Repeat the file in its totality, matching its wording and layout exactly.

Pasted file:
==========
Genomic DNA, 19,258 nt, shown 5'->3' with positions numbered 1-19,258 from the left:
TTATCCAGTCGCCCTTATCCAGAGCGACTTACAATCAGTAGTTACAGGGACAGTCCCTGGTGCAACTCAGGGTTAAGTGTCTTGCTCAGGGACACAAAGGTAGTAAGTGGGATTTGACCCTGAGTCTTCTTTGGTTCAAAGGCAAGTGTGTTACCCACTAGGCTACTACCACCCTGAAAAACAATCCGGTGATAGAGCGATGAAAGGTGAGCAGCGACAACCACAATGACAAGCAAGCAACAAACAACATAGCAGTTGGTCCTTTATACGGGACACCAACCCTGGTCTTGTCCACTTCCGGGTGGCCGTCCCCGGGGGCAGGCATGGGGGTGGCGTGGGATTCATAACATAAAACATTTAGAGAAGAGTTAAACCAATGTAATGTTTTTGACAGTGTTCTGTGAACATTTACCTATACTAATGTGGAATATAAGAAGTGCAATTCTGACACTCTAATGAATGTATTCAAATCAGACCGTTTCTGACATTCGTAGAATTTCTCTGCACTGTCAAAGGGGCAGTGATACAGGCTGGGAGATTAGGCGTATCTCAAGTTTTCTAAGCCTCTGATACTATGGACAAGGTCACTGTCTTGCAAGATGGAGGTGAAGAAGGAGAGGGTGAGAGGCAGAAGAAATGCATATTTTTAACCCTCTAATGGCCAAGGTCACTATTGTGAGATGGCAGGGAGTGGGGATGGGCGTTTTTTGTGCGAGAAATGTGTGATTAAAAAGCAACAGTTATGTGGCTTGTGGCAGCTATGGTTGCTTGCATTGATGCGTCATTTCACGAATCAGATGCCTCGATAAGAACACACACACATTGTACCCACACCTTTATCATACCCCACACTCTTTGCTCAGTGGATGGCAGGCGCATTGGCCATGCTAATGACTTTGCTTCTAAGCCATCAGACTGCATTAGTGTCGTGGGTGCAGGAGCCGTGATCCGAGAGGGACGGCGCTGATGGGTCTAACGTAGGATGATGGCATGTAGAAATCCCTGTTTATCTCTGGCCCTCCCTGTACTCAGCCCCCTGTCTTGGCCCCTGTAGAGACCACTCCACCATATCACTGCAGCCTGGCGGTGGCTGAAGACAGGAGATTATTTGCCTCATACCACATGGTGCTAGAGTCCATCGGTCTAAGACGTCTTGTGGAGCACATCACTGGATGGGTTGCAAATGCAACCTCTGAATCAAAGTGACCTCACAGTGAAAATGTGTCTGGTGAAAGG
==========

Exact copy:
Genomic DNA, 19,258 nt, shown 5'->3' with positions numbered 1-19,258 from the left:
TTATCCAGTCGCCCTTATCCAGAGCGACTTACAATCAGTAGTTACAGGGACAGTCCCTGGTGCAACTCAGGGTTAAGTGTCTTGCTCAGGGACACAAAGGTAGTAAGTGGGATTTGACCCTGAGTCTTCTTTGGTTCAAAGGCAAGTGTGTTACCCACTAGGCTACTACCACCCTGAAAAACAATCCGGTGATAGAGCGATGAAAGGTGAGCAGCGACAACCACAATGACAAGCAAGCAACAAACAACATAGCAGTTGGTCCTTTATACGGGACACCAACCCTGGTCTTGTCCACTTCCGGGTGGCCGTCCCCGGGGGCAGGCATGGGGGTGGCGTGGGATTCATAACATAAAACATTTAGAGAAGAGTTAAACCAATGTAATGTTTTTGACAGTGTTCTGTGAACATTTACCTATACTAATGTGGAATATAAGAAGTGCAATTCTGACACTCTAATGAATGTATTCAAATCAGACCGTTTCTGACATTCGTAGAATTTCTCTGCACTGTCAAAGGGGCAGTGATACAGGCTGGGAGATTAGGCGTATCTCAAGTTTTCTAAGCCTCTGATACTATGGACAAGGTCACTGTCTTGCAAGATGGAGGTGAAGAAGGAGAGGGTGAGAGGCAGAAGAAATGCATATTTTTAACCCTCTAATGGCCAAGGTCACTATTGTGAGATGGCAGGGAGTGGGGATGGGCGTTTTTTGTGCGAGAAATGTGTGATTAAAAAGCAACAGTTATGTGGCTTGTGGCAGCTATGGTTGCTTGCATTGATGCGTCATTTCACGAATCAGATGCCTCGATAAGAACACACACACATTGTACCCACACCTTTATCATACCCCACACTCTTTGCTCAGTGGATGGCAGGCGCATTGGCCATGCTAATGACTTTGCTTCTAAGCCATCAGACTGCATTAGTGTCGTGGGTGCAGGAGCCGTGATCCGAGAGGGACGGCGCTGATGGGTCTAACGTAGGATGATGGCATGTAGAAATCCCTGTTTATCTCTGGCCCTCCCTGTACTCAGCCCCCTGTCTTGGCCCCTGTAGAGACCACTCCACCATATCACTGCAGCCTGGCGGTGGCTGAAGACAGGAGATTATTTGCCTCATACCACATGGTGCTAGAGTCCATCGGTCTAAGACGTCTTGTGGAGCACATCACTGGATGGGTTGCAAATGCAACCTCTGAATCAAAGTGACCTCACAGTGAAAATGTGTCTGGTGAAAGG